The Charity Sleuths

What the Intelligent Giving researchers are uncovering, and whose turn it is to make the tea

Monday, September 11, 2006

Why annual reports?

People ask us why we put so much stress on annual reports rather than web sites, since the latter are written for the public. The answer is simple:

Websites are not useful tools to compare charities. Each is very different, created for different purposes (some to help beneficiaries rather than to inform donors, for example), there's no statutory guidance on what should be in them or what they are for, and they can cost a lot of money to build and maintain. So if we compared by website we'd penalise charities that don't understand, or can't afford to create, or don't need, a research-friendly web site.

The annual report meanwhile is the legal document that all charities ought to know how to write. It's the only document they have to produce by law and the only one which has comprehensive guidance on what it should contain. It has certain types of information that no other kind of publication will carry. For example, the top salary, who the trustees are, the risks facing the charity - generally information that organisations don't willingly disclose. It's the only place where the nuts and bolts of the organisation should be described.

It has been suggested that we also look at charities' Annual Reviews. Well, we do, where they exist and when they are referred to in the annual report. But very few charities actually produce them and, again, there's no guidance on what they should contain.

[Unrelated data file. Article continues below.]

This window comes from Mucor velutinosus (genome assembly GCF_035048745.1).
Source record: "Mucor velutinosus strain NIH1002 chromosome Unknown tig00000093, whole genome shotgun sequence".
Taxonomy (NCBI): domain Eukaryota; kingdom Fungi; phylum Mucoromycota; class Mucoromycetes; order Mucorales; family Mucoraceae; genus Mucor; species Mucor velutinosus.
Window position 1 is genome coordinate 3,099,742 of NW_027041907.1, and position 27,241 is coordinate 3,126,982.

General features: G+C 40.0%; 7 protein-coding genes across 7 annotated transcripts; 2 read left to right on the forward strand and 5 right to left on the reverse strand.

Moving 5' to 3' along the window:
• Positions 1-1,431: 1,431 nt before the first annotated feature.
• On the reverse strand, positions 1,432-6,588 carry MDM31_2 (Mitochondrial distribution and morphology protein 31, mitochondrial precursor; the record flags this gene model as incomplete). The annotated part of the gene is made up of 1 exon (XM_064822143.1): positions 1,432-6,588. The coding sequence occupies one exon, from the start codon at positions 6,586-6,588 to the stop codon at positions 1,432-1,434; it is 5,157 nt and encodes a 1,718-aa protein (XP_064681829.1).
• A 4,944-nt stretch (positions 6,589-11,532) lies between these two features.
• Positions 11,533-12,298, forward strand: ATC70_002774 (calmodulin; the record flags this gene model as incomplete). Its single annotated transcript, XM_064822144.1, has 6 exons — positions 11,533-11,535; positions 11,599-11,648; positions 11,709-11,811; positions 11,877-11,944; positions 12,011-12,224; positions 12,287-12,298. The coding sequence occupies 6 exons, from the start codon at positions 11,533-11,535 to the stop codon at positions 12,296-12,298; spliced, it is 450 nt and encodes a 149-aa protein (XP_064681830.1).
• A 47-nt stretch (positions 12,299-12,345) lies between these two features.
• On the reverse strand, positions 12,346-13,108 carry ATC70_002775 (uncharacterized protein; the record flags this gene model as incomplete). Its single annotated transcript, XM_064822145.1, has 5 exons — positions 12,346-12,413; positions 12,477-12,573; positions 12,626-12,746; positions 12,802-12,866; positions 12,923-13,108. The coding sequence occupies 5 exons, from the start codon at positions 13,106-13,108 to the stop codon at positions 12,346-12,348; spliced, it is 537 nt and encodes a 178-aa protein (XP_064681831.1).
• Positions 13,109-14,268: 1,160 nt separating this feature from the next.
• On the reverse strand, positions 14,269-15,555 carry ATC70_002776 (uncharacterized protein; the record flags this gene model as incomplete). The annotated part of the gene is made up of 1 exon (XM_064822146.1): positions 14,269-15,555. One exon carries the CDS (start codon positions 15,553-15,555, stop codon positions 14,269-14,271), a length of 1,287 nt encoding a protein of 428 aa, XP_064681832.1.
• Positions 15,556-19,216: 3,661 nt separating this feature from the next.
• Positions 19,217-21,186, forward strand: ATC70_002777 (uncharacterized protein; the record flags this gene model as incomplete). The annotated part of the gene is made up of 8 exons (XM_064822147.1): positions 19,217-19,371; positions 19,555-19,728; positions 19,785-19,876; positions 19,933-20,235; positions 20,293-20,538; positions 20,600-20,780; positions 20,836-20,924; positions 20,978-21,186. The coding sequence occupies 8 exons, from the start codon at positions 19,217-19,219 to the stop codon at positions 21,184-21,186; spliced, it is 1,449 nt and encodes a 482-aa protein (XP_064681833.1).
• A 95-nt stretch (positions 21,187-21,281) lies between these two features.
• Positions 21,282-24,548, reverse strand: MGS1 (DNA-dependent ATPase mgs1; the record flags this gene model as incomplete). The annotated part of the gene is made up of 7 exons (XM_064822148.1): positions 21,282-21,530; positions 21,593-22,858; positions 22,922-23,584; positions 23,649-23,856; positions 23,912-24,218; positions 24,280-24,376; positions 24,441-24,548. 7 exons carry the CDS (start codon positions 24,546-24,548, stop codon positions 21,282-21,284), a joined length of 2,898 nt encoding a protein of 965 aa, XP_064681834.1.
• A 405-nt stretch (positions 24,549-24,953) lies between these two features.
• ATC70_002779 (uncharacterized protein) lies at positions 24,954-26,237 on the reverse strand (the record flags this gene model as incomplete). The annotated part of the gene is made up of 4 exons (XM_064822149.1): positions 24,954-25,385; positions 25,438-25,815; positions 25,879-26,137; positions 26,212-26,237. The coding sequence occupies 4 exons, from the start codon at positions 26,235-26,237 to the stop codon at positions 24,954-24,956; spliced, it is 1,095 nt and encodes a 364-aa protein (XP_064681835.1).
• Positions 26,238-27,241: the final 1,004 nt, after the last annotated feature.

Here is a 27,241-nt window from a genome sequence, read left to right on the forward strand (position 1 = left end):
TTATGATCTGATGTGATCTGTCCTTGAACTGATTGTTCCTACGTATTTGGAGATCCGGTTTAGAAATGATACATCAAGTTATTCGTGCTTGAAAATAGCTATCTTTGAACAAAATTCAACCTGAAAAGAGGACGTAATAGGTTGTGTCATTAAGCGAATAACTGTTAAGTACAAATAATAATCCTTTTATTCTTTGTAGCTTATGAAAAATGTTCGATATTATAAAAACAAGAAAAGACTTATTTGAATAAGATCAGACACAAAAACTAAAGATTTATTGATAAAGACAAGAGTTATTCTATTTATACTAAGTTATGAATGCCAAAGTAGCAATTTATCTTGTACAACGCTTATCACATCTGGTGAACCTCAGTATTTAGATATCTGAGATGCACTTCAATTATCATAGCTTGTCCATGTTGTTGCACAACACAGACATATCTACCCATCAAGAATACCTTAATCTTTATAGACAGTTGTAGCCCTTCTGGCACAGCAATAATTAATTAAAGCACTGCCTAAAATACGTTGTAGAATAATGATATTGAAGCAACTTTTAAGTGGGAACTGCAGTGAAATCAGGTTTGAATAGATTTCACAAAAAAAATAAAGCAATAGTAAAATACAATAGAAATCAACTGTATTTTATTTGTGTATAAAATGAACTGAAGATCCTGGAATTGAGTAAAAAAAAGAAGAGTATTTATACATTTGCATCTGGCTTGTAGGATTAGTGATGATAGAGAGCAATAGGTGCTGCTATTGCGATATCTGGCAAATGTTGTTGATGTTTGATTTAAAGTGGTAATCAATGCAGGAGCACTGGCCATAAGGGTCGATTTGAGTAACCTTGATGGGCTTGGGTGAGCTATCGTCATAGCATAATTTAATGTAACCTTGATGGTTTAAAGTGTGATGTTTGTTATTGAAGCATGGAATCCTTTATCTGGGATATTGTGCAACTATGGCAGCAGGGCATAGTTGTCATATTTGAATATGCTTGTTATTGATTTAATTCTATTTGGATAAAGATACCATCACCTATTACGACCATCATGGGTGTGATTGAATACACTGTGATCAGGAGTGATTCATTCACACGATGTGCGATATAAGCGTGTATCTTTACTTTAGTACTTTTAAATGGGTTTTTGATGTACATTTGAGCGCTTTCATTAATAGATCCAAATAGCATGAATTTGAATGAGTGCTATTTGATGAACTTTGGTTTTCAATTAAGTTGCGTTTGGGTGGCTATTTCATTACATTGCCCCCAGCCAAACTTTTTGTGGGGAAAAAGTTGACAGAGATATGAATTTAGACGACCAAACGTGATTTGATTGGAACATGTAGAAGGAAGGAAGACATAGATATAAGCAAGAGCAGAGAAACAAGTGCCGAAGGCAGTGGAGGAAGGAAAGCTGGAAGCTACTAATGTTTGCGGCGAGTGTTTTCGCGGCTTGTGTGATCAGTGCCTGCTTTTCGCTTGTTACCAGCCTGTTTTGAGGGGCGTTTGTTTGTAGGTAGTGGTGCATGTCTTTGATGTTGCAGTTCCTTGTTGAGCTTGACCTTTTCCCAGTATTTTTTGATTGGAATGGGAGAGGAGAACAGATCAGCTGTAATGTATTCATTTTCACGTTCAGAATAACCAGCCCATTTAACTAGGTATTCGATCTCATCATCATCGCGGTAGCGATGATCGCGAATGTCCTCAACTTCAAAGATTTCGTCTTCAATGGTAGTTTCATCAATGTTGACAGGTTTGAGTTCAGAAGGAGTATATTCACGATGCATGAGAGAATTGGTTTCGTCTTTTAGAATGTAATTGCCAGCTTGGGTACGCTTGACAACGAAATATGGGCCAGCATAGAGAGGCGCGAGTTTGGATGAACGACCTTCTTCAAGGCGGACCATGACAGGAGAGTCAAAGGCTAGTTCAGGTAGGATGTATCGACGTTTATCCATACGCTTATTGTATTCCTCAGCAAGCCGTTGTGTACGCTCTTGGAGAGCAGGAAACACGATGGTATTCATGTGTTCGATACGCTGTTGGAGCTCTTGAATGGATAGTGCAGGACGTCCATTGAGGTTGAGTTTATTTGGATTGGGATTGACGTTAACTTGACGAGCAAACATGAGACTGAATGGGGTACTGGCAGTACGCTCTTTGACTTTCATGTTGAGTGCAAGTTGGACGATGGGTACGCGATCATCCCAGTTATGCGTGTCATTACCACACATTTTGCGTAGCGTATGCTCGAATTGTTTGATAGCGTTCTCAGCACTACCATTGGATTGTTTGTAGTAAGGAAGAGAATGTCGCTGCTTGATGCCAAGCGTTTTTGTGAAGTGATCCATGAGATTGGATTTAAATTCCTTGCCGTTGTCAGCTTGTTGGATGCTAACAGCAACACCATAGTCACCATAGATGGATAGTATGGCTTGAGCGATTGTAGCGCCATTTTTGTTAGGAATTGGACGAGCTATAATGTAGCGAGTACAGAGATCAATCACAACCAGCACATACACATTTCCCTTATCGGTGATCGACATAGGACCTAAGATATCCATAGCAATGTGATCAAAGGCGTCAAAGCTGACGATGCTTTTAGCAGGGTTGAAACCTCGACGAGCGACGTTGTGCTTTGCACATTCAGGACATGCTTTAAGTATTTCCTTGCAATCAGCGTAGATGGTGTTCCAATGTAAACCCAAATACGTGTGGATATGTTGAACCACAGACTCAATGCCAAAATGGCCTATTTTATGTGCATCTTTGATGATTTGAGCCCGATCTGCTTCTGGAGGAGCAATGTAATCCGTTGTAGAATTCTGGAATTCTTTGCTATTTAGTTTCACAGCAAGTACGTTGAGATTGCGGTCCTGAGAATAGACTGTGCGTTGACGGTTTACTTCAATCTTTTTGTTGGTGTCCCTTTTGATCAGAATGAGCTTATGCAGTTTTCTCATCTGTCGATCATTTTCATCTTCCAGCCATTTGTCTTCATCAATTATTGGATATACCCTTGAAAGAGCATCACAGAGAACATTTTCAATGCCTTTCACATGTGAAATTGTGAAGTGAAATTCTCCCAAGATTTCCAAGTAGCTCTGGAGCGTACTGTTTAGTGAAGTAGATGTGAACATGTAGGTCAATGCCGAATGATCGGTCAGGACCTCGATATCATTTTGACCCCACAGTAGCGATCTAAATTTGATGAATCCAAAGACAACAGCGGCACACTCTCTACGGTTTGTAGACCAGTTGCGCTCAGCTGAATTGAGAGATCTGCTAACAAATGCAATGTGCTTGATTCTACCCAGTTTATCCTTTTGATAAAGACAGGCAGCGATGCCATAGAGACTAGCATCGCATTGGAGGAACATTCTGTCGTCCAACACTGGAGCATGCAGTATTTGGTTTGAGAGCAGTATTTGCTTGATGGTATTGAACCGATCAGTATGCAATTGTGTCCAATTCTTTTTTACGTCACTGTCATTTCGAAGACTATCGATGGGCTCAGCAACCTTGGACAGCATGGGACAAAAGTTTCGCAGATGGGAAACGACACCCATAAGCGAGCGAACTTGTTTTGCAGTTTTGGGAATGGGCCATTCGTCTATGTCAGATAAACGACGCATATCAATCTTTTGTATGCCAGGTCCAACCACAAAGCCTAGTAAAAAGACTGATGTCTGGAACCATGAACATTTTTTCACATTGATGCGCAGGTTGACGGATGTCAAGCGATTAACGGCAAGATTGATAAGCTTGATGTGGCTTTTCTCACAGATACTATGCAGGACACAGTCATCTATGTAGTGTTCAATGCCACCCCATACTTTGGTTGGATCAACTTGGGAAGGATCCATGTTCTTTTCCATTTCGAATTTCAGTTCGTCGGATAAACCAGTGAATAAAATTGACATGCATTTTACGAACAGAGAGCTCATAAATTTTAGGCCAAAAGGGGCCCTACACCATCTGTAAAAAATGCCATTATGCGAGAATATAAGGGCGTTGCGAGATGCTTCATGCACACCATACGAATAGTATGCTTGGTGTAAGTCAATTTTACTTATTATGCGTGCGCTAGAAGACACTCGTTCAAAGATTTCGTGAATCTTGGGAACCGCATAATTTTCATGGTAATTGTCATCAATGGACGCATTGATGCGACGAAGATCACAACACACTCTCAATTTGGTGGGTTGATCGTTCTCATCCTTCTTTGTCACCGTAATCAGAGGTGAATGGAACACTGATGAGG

Do tell us if we're repeating ourselves.

Dave

1 Comments:

Anonymous Julius Huijnk said...

Hi, I'm working on a charity social network site with evaluations called Helpalot.org helping you to find a charity you like and can trust.

I just briefly read about your page, but I think our concepts are different enough. Helpalot aims at small charities not perse officially recognised. It's trying to capture 'the wisdom of the crowds' working more like an open Wikipedia you would use for guidance versus your charitycommision.gov.uk site that is more checked and formal (as I see it now).

I've just put a video online explaining the concept on youtube:
http://www.youtube.com/watch?v=yxnJCX818fo

If you think there is any way we can help each other please contact me.

2:08 pm  

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